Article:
FAQ: List Of Working Door/Window Sensors?

I have been searching these forums and I can not find a list of working Sensors, besides the one on Smartthings website. Can someone point me in the right direction? I purchased a bunch of Visonic MCT-320 SMA (2.4Ghz) from an ebay seller and he had stated that they work with Smartthings and now I come to find out the do not. He will not allow me to return and told me to switch to Wink, which I checked and they don’t work there either. Already wasted over 300 bucks on those and some Visonic MCT-302-SMA (2.4Ghz).

Any help would be appreciated.

Have you opened a case with Ebay? If the description was incorrect then you are fully protected as a buyer.

I did not read, I guess you call the fine print “AS IS”

I suggest for your first purchase and first installation of a particular device, only buy 1 or 2 to test it in your application.

Thingsthataresmart is probably the best list of official and unofficially-compatible sensors. New devices are introduced and revised all the time, so it’s a moving target.

Smarthomedb.com isincomplete with low crowd participation, so IMO not recommended.

FYI Visonic anything-SMA is typically not zigbee, very cheap but incompatible and useless for Smartthings. The exception is Visonic MCT340-SMA which IS zigbee HA1.2 and is compatible, but IMO not worth using unless they are free. Visonic in general is now DIY-unfriendly which goes double for their alarm systems.

ST forum search will have more practical notes on any specific device, search by part#.

Shortest answer:

Any certified Z wave door/window sensor should have basic functionality with SmartThings out of the box for reporting open or closed. If it has advanced features like changing LED colors or humidity reporting that might require some custom code, which the community can usually help with. And it’s easy to verify Z wave certification by checking the official Z wave alliance products site:


The one thing to note with Z wave is that there are different frequencies in different regions, the frequencies cannot be changed after a device is manufactured, and the frequency of the device has to match the frequency of your hub exactly. That’s important because if you start trying to shop on eBay or buy sensors used you might end up with a European frequency sensor when you have a US frequency SmartThings hub or vice versa.

But if you stick with certified Zwave, it should be easy to find sensors that work with SmartThings. :sunglasses:

That’s zwave, what about zigbee?

For zigbee it’s considerably more complicated because many times the seller doesn’t know what they have. SmartThings is certified for the “zigbee home automation profile 1.2” (ZHA 1.2) and sensors with the same certification can usually be made to work, but may require custom code even for the basic open/close reporting.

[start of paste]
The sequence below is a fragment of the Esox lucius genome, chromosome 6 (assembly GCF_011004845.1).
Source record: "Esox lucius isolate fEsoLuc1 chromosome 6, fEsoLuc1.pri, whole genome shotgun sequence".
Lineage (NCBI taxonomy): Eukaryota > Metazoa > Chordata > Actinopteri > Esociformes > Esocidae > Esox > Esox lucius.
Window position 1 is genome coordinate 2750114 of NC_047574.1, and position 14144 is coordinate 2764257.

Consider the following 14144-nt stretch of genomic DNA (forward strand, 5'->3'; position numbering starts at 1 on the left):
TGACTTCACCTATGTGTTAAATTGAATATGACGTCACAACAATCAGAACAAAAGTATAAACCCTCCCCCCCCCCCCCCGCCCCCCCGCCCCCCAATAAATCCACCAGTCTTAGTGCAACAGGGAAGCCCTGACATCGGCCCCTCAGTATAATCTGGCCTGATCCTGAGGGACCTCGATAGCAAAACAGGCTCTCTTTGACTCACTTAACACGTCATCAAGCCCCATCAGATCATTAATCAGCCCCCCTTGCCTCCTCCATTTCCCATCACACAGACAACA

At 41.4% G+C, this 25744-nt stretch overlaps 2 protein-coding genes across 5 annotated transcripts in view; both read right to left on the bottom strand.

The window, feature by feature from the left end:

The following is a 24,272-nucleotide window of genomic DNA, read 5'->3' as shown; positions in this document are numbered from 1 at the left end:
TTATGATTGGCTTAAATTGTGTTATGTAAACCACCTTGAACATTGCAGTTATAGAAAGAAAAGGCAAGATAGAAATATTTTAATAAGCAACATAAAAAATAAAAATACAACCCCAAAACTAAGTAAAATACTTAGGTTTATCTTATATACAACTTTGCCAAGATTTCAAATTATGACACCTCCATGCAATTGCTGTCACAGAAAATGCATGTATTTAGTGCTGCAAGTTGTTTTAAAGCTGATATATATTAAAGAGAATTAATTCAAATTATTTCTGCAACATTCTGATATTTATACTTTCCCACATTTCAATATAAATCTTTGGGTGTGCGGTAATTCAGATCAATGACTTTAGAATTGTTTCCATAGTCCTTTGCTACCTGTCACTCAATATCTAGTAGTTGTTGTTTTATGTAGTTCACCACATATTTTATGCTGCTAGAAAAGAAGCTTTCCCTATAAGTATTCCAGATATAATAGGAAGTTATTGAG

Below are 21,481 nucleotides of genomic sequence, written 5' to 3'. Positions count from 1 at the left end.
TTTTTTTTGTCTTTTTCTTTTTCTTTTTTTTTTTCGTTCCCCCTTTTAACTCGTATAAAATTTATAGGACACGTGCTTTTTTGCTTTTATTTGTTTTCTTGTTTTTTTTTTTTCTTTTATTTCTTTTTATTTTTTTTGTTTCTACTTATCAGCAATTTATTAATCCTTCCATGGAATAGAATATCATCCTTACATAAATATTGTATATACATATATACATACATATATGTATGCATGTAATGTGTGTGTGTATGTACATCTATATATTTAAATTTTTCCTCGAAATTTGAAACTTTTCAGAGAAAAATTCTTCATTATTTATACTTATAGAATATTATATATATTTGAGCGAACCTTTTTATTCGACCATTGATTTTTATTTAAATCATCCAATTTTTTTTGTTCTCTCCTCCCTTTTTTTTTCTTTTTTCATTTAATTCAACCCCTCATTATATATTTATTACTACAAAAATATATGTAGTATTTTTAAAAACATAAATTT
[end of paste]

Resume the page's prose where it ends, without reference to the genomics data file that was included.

Zigbee devices using other profiles may not work with SmartThings at all, or might pair but keep going off-line.

So a device can be certified for zigbee but still not work with SmartThings if it uses a different profile. Or has manufacturer – specific encoding. Or a retailer may tell you that the device is certified for zigbee home automation when it’s actually a home automation device certified for zigbee, but not for the ZHA profile. ( this is a common translation problem with Chinese vendors. )

As @ero4444 suggested, before buying any zigbee devices I would definitely check the forums to see if that specific model has already been made to work with SmartThings. And if not, ask the vendor for a copy of the device certification.


Lastly, my personal recommendation is to only buy electronic devices from places with a good returns policy. Sometimes an individual device is defective, sometimes the product description was wrong, sometimes it just can’t be made to work with SmartThings. FWIW

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If you just want to see devices that have been officially tested for compatibility:

And if you want a quick look at which sensors already have custom code created for them, use the quick browse list in the community – created wiki, look in the device type handlers section, and choose the list for sensors. This will not include the ones on the official list, this is the list of custom code created by community members:


Again, if a new sensor comes out and it is Z wave certified, you should get just the basic on/off reporting out of the box with SmartThings as long as it’s for the same region. But if it has advanced features, checking this list can show you if other community members are using those advanced features already. :sunglasses:

Everyone, thanks for your replies!

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